Office of the Attorney General
Honorable Benjamin Euresti, Jr.
Opinion No. JM-412
Re: Whether a "casino nite" sponsored by a school district would violate the Penal Code prohibitions against gambling
Dear Mr. Euresti:
You ask whether a "casino nite" sponsored by a school district would violate the Texas Penal Code prohibitions against gambling. The "casino nite" described in your letter will be part of a graduation function in which each student will be given a set amount of play money to use at various tables where cards or other games of chance are to be played. At a preset time, the games will close and the play money will be used either to bid in an auction for donated prizes or to enter lotteries for donated prizes. No charge will be made to any student, as an admission fee or otherwise, for taking part in the "casino nite."
Based on these facts, you ask several questions about specific provisions of the Texas Penal Code regarding gambling. All of your questions, however, relate either to the elements of or to the defenses to the criminal offense of gambling. The offense of gambling is set forth in section 47.02 of the Penal Code:
(a) A person commits an offense if he:
(1) makes a bet on the partial or final result of a game or contest or on the performance of a participant in a game or contest;
(2) makes a bet on the result of any political nomination, appointment, or election or on the degree of success of any nominee, appointee, or candidate; or
(3) plays and bets for money or other thing of value at any game played with cards, dice, or balls. (Emphasis added).
The term "bet," as used in this section, is defined in section 47.01 as follows:
(1) 'Bet' means an agreement that, dependent on chance even though accompanied by some skill, one stands to win or lose something of value.... [Followed by exceptions not applicable here].
The legal meaning of "bet" involves not only the ultimate winning of something of value but the initial giving or agreement to give something of value. See Odle v. State, 139 S.W.2d 595, 597 (Tex.Crim.App.1940, no writ) rev'd on other grounds, 578 S.W.2d 411, 413 n. 1 (Tex.Crim.App.1979); Ellis v. State, 189 S.W. 1074, 1075 (Tex.Crim.App.1916, no writ). Thus, in Texas, three basic elements comprise the offense of gambling: consideration, chance, and prize.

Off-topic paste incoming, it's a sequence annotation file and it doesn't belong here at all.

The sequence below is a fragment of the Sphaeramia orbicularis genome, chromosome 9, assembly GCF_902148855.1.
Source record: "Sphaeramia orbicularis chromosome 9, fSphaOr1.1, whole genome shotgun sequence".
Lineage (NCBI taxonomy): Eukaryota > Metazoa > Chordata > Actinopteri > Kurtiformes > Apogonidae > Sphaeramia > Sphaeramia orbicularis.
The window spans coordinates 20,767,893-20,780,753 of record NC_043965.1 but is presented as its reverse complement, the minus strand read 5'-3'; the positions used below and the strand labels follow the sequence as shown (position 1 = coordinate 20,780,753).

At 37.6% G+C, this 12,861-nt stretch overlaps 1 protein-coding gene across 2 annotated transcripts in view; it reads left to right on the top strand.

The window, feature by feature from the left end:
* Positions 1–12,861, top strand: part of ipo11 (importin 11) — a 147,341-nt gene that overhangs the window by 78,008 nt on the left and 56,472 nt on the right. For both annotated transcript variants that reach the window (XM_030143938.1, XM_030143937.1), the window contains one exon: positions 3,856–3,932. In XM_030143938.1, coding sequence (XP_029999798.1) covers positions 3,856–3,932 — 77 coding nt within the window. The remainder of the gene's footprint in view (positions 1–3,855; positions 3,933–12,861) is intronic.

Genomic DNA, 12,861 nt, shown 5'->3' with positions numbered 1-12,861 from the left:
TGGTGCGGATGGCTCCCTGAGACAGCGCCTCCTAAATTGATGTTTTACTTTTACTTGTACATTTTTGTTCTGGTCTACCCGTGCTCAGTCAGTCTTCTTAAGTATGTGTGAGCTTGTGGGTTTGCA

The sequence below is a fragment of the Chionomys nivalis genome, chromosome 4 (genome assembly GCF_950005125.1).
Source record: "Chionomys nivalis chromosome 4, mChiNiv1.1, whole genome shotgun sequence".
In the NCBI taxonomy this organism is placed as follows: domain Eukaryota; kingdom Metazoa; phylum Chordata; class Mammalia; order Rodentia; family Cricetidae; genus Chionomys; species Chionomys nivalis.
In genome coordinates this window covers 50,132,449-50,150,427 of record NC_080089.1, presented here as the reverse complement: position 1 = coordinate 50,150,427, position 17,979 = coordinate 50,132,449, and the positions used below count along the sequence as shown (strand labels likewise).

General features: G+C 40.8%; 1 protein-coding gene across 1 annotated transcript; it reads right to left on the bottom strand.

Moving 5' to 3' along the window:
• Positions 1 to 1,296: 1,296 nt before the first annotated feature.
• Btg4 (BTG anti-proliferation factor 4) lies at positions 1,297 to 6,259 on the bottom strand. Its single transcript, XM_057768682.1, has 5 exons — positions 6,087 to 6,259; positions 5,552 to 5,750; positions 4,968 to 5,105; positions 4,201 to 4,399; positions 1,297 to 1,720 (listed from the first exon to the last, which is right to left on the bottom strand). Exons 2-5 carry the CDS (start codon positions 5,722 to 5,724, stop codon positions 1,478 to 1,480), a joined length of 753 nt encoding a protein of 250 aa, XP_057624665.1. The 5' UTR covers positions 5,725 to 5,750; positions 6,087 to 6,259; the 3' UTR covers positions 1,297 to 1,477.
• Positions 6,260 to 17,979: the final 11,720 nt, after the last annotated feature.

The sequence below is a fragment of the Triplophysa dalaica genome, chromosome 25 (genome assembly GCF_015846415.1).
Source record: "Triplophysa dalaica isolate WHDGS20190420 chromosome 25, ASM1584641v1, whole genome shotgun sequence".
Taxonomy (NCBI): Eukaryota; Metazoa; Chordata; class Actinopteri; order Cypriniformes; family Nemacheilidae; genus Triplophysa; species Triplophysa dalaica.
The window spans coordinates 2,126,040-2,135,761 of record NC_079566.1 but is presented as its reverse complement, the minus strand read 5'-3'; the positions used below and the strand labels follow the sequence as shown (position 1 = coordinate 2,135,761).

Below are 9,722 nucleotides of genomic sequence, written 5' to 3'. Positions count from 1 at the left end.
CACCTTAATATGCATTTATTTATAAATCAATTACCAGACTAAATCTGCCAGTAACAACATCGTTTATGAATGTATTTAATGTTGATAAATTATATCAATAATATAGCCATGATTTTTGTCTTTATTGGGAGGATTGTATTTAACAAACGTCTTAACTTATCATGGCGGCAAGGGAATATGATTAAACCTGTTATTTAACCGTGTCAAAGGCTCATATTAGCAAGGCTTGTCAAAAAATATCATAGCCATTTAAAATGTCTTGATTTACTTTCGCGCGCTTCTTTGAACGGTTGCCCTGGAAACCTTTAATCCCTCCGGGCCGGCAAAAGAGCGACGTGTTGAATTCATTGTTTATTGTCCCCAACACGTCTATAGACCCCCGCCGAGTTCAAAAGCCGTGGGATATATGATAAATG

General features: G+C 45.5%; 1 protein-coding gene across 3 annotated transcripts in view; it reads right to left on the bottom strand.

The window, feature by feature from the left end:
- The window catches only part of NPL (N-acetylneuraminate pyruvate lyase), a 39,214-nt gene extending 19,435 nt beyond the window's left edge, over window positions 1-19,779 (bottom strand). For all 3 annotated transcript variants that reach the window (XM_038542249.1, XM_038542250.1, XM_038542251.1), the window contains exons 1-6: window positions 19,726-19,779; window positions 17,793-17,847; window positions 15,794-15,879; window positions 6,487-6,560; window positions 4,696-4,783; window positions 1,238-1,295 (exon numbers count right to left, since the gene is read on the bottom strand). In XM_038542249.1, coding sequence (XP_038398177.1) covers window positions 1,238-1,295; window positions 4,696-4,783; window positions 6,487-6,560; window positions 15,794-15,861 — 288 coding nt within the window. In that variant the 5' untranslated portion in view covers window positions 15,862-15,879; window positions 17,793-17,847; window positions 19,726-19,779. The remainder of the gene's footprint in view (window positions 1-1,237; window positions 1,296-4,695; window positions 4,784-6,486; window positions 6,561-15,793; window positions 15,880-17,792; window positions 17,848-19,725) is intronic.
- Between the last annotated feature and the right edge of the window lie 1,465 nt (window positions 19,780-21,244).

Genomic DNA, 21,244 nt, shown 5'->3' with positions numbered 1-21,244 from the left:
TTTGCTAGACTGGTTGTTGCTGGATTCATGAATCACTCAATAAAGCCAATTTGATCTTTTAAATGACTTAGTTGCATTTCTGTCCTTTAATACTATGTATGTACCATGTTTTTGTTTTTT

In the "casino nite" format that you describe in your request letter, no charge will be made to any student for taking part in the "casino nite." In Monte Carlo Parties, Ltd. v. Webb, 322 S.E.2d 246, 248 (Ga.1984), the Georgia Supreme Court construed a Georgia gambling statute that is similar to the Texas statute and concluded that a "Casino Night" format in which no guest is required to part with anything of value to participate in games lacks the consideration element of the offense of gambling. A Texas court applied similar reasoning with regard to a "lottery," a subcategory of gambling offenses under section 47.03(5) of the Texas Penal Code, and concluded that an offense occurred, in part, because the players were required to purchase bingo cards in order to participate. See State v. Amvets Post Number 80, 541 S.W.2d 481, 482 (Tex.Civ.App.--Dallas 1976, no writ). Consequently, we believe that the essential element of consideration in the offense of gambling is missing from the "casino nite" format that you describe.
A "casino nite" format in which no person gives or promises to give anything of value in order to participate lacks the element of consideration that is essential to the offense of gambling under section 47.02 of the Texas Penal Code.
Very truly yours,
Attorney General of Texas
First Assistant Attorney General
Executive Assistant Attorney General
Special Assistant Attorney General
Chairman, Opinion Committee
Prepared by Jennifer Riggs
Assistant Attorney General